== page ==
The NFL took a loss this weekend.
Specifically, the Miami Dolphins management.
Which, in essence, means it a loss for the league brass.
NFL Special Master Stephen Burbank, the University of Pennsylvania law professor, ruled that the Miami Dolphins can't regain signing bonuses of $8,000 and $7,000 given to former undrafted free agent tight end Jared Bronson and offensive tackle SirVincent Rogers.
The two players quit shortly after being signed as undrafted rookie free agents.
The league made its highly opinionated announcement on its labor website.
Burbank found that the forfeiture provisions in the collective bargaining agreement prevented the NFL from "enforcement of contract promises by two rookie free agents in 2008 to repay their signing bonuses if they failed to perform."
As noted by the league, Bronson, a former Central Washington player, and Rogers, a former University of Houston player, quit after signing their deals. And Bronson didn't report to camp with Rogers quitting after five days.
"The CBA provisions on which the union relied are essentially the same as those involved in the Michael Vick and Plaxico Burress cases," the league said. "Professor Burbank ruled in favor of the NFL in the Vick case, but Judge David Doty overturned the decision. Judge Doty maintains oversight under the terms of the 1993 settlement that resulted in the current CBA system. In this most recent case, the Special Master ruled for the union based on prior interpretations of the CBA, refusing to enforce the players’ contract promises that they freely negotiated."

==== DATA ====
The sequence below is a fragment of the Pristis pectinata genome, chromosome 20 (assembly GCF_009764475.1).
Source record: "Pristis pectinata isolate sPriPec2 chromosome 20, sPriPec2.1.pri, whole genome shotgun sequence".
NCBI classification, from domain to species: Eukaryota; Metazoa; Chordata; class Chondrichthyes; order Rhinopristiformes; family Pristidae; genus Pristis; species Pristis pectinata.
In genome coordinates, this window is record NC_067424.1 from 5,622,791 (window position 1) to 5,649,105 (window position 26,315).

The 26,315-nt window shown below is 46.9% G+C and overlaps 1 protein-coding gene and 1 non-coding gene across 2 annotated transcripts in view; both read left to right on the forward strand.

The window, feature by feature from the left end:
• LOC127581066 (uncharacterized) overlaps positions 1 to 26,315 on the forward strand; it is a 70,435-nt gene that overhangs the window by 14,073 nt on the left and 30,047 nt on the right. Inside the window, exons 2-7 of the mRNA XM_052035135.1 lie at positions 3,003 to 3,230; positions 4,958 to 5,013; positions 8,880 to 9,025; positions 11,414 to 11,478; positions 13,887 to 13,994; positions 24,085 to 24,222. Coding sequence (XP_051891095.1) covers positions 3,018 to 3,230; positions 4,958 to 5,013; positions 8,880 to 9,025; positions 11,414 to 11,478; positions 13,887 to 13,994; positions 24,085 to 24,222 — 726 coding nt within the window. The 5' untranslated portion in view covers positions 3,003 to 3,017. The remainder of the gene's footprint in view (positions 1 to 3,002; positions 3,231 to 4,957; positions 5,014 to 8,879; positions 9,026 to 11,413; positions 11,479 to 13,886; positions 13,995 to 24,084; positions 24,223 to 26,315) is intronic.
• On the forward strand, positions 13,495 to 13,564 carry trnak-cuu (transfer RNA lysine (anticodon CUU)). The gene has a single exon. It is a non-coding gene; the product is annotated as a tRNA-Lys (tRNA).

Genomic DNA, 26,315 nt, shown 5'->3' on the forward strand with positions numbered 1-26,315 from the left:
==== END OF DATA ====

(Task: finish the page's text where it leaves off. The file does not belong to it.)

Here's what NFL executive vice president Jeff Pash said about the victory for the players.
“The CBA was never intended to allow players who violate their contracts, commit crimes, or quit on their teams to keep bonus money paid to them in good faith by the clubs, whether it’s $7,000 or much more,” Pash said. “This is money that should be available to rookies and veterans who actually perform, but the union has continually sought rulings that allow players who breach their contracts to take the money and run.
"The illogical and unintended consequences of these rulings are one of the many reasons why the current CBA needs to be changed. We are committed to addressing this issue in our negotiations with the NFLPA and reaching a CBA that prevents these kinds of results in the future.”
Regardless of Pash's opinion, though, the ruling is expected to stand.